Tim Leedom's "The Book Your Church Doesn't Want You to Read"

The Book Your Church Doesn't Want You to Read is edited by one Tim Leedom, a man of journalistic and political persuasion who has collected a series of essays by those of like mind (very few actually being scholars of the Bible) and peppered them with "gotcha" quotes, mini-articles of dubious critical worth, and photographs and drawings of sometimes marginal quality.

The title plays upon the "forbidden fruit" temptation, although at my own level of spiritual growth this is about as tempting as being invited to snort chimney soot. My own pastor knows well enough what I do on this page and would not care if I read this book, which in any case, it is too late for him to object, since I already have, and I didn't ask his permission first.

And what did I find? Let's do a summary presentation of most of what's written. I did NOT find any new objections to my faith, which was rather disappointing.

  • An introduction by one Bill Jenkins ("former ABC talk show host"), who has apparently had his sensibilities shaken by the experience of family members joining cults, makes the usual mention of religion as a cause of war and suffering and offers a hint of an endorsement of Graves' "16 Crucified Saviors" thesis.

    This is a foreshadowing of two themes to be repeated regularly in this book: On the one hand, we will be presented with lists of the evils of the church through history; you would never know that the French Revolution and the modern Communist regimes together exceeded the body count and violation record of the church quite a few decades ago. As for the latter, the authors of this book are apparently unaware that the "pagan borrowing" thesis was discredited quite some time ago.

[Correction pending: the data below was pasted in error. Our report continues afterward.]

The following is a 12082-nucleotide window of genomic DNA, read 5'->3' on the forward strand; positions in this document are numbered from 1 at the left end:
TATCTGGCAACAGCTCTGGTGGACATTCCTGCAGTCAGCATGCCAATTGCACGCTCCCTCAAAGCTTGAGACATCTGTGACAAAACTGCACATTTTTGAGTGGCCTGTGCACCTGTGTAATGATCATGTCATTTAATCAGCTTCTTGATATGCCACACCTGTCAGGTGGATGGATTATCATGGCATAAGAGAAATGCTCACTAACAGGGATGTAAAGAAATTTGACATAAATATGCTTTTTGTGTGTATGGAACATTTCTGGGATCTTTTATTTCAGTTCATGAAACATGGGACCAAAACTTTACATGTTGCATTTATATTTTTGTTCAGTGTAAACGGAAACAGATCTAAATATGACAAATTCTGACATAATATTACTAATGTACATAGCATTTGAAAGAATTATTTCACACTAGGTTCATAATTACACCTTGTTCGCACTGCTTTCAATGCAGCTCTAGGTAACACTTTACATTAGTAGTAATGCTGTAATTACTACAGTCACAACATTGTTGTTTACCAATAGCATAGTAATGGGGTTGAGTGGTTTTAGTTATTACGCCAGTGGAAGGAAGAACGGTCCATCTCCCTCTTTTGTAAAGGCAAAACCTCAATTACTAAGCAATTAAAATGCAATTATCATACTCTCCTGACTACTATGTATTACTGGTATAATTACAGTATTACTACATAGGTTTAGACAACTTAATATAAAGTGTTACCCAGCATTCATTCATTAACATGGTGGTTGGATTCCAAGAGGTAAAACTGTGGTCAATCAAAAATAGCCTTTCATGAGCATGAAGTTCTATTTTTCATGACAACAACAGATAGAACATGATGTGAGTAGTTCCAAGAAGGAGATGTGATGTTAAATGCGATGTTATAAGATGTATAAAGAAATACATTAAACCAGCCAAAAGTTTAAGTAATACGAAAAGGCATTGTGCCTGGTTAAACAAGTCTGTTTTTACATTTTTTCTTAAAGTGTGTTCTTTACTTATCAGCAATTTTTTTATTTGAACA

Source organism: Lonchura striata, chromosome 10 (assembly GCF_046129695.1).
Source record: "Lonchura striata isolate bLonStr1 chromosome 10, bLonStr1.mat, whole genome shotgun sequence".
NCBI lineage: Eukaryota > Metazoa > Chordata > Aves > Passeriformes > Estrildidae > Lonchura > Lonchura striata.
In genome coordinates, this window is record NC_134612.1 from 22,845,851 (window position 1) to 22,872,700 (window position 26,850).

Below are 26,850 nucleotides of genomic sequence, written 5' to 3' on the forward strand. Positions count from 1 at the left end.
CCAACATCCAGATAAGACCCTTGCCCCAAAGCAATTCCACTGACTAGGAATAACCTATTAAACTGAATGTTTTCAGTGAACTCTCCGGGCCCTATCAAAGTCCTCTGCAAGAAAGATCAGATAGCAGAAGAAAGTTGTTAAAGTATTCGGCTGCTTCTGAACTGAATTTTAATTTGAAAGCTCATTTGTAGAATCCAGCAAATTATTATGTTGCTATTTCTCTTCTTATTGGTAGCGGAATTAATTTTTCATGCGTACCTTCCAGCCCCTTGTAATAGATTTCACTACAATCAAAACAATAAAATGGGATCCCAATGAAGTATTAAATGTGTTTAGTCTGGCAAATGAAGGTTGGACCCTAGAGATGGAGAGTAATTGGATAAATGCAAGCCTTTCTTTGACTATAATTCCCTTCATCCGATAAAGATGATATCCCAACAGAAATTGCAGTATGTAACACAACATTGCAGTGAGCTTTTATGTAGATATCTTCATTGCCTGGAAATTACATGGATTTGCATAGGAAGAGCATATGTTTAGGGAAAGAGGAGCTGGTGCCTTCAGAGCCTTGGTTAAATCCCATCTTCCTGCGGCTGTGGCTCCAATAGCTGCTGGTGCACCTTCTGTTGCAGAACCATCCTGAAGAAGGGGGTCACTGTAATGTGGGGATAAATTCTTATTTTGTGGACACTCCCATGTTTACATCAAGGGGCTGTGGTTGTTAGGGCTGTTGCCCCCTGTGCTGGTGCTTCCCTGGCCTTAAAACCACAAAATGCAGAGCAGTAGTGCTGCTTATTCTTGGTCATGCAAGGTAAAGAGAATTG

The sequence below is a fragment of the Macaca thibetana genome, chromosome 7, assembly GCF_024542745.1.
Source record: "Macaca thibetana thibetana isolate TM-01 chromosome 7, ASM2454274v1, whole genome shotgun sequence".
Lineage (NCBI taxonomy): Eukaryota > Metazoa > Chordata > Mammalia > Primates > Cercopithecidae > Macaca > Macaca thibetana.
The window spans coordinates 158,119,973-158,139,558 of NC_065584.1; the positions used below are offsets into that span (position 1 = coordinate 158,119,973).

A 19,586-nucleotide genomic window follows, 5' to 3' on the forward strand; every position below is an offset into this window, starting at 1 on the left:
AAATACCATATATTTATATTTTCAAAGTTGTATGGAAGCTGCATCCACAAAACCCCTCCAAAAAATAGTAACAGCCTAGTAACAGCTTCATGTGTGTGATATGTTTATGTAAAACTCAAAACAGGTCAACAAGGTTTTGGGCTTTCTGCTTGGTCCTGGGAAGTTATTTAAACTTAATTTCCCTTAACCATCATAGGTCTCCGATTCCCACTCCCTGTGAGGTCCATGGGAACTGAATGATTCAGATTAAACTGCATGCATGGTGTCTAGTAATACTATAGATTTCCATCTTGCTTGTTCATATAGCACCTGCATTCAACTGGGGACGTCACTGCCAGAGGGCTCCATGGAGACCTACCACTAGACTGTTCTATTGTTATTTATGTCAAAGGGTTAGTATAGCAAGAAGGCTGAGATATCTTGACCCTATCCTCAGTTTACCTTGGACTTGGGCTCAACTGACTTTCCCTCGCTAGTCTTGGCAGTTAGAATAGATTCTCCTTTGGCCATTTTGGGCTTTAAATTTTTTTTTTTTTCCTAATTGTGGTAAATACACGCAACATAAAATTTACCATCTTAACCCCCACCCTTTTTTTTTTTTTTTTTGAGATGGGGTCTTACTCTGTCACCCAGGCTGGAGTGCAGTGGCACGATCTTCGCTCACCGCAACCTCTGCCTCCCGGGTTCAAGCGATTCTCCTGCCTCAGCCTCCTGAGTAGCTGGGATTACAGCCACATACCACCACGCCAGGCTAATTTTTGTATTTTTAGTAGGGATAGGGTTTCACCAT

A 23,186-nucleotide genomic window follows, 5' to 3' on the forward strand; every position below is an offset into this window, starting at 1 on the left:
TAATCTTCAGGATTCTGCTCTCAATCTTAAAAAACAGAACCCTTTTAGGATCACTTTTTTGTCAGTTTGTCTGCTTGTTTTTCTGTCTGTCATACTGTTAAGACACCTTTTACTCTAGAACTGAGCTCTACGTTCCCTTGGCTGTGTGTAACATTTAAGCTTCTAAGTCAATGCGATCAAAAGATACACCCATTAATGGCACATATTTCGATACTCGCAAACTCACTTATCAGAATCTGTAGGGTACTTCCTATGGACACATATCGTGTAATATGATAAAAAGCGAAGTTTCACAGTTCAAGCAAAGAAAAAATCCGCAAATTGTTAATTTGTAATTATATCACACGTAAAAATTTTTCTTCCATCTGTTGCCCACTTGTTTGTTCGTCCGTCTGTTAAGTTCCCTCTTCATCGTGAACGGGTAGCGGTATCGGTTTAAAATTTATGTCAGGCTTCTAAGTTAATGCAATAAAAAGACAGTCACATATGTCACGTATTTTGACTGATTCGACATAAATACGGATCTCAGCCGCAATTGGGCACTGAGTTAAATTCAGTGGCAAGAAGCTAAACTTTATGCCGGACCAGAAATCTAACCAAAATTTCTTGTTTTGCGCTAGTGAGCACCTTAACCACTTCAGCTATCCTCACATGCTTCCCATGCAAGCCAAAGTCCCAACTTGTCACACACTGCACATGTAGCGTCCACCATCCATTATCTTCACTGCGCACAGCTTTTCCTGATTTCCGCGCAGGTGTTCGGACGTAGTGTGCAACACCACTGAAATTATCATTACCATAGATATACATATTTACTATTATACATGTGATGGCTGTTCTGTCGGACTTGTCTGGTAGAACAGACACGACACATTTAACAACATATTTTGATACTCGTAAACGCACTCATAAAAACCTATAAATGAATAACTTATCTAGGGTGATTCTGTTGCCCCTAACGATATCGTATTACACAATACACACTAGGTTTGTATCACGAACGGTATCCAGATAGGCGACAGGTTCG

• William Edelen, a person with no listed qualifications in religious studies whatsoever, makes his case for comparative religious studies programs under the assumption that it will prove just how utterly alike the religions of the world are, and in a daring move alludes to the very discredited idea that Mithraism was a source for Christianity.
  • Other articles suggest Zoroastrianism, sun worship and astrology as sources for Christian belief. The first article uses as a source a work from 1939. Another article cites the Egyptian Horus as a source for Christ, using as a source a work from 1924. Has anyone told these people what year it is?
  • There are also some articles on Islam in this book; at least we're not the only target...
  • A few articles by historical freethinkers like Jefferson, Paine, and Ingersoll, hardly qualified Biblical critics even in their own times.
  • A speech by Chief Seattle which, while properly indicting environmental abuses, turns out to not be authentic -- see here.)
  • A reprint of material on Bible prophecy, absent understanding of typology and ancient quotation and exegetical methods.
  • An item by Howard Teeple, a self-described "former fundamentalist" and one of the few Bible scholars in this book. Much of his essay is against "fundamentalist" interpretation of the Bible, with particular focus on the story of Noah's Ark and alleged contradictions within, along with endorsement of the JEDP theory and citations of pagan flood stories. I would note that Teeple is apparently behind the time on chiastic divisions in the text which indicate that it is a unity.
  • An item by an early Christ-myther named Remsburg, who also between two essays produces perhaps the largest error in the book other than the endorsements of various Dead Sea Scrolls conspiracy theories by the likes of Eisenmann and Baigent and Leigh.

    One of Remsburg's essays is a hateful critique of the ethical commands of the Bible. The first four Commandments are dismissed as "simply religious emanations from the corrupt and disordered brain of priestcraft." Elements of the Sermon on the Mount are dismissed as "false and pernicious." Not one of these charges is justified with any sort of reasoning, much less are the commands understood in their social context.

    Remsburg's second article endorses the Christ-myth; he lists 41 writers -- see our fuller critique link above. Another comment by Remsburg says of Jesus, "His biography has not been written." He didn't know that the Gospels were ancient biographies.